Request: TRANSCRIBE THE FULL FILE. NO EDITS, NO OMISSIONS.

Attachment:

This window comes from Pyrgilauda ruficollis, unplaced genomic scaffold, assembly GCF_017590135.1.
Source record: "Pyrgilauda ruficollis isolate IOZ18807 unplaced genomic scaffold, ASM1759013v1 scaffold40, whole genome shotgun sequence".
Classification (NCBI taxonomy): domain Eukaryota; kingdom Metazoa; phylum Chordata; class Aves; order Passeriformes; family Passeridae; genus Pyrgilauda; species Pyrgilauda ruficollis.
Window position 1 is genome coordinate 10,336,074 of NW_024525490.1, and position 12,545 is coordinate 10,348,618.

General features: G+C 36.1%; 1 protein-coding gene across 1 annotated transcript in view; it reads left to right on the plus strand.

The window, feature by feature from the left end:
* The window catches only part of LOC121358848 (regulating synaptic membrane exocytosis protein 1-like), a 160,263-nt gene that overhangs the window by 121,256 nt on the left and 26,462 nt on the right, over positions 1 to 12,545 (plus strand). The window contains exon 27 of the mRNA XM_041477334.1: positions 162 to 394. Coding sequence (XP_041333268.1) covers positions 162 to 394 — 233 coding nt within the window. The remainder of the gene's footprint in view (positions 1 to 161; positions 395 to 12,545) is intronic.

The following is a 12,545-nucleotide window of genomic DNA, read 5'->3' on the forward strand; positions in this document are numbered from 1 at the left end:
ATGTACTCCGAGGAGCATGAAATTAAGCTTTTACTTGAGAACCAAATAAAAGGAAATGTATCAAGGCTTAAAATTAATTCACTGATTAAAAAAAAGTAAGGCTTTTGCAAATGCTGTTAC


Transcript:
This window comes from Pyrgilauda ruficollis, unplaced genomic scaffold, assembly GCF_017590135.1.
Source record: "Pyrgilauda ruficollis isolate IOZ18807 unplaced genomic scaffold, ASM1759013v1 scaffold40, whole genome shotgun sequence".
Classification (NCBI taxonomy): domain Eukaryota; kingdom Metazoa; phylum Chordata; class Aves; order Passeriformes; family Passeridae; genus Pyrgilauda; species Pyrgilauda ruficollis.
Window position 1 is genome coordinate 10,336,074 of NW_024525490.1, and position 12,545 is coordinate 10,348,618.

General features: G+C 36.1%; 1 protein-coding gene across 1 annotated transcript in view; it reads left to right on the plus strand.

The window, feature by feature from the left end:
* The window catches only part of LOC121358848 (regulating synaptic membrane exocytosis protein 1-like), a 160,263-nt gene that overhangs the window by 121,256 nt on the left and 26,462 nt on the right, over positions 1 to 12,545 (plus strand). The window contains exon 27 of the mRNA XM_041477334.1: positions 162 to 394. Coding sequence (XP_041333268.1) covers positions 162 to 394 — 233 coding nt within the window. The remainder of the gene's footprint in view (positions 1 to 161; positions 395 to 12,545) is intronic.

The following is a 12,545-nucleotide window of genomic DNA, read 5'->3' on the forward strand; positions in this document are numbered from 1 at the left end:
ATGTACTCCGAGGAGCATGAAATTAAGCTTTTACTTGAGAACCAAATAAAAGGAAATGTATCAAGGCTTAAAATTAATTCACTGATTAAAAAAAAGTAAGGCTTTTGCAAATGCTGTTAC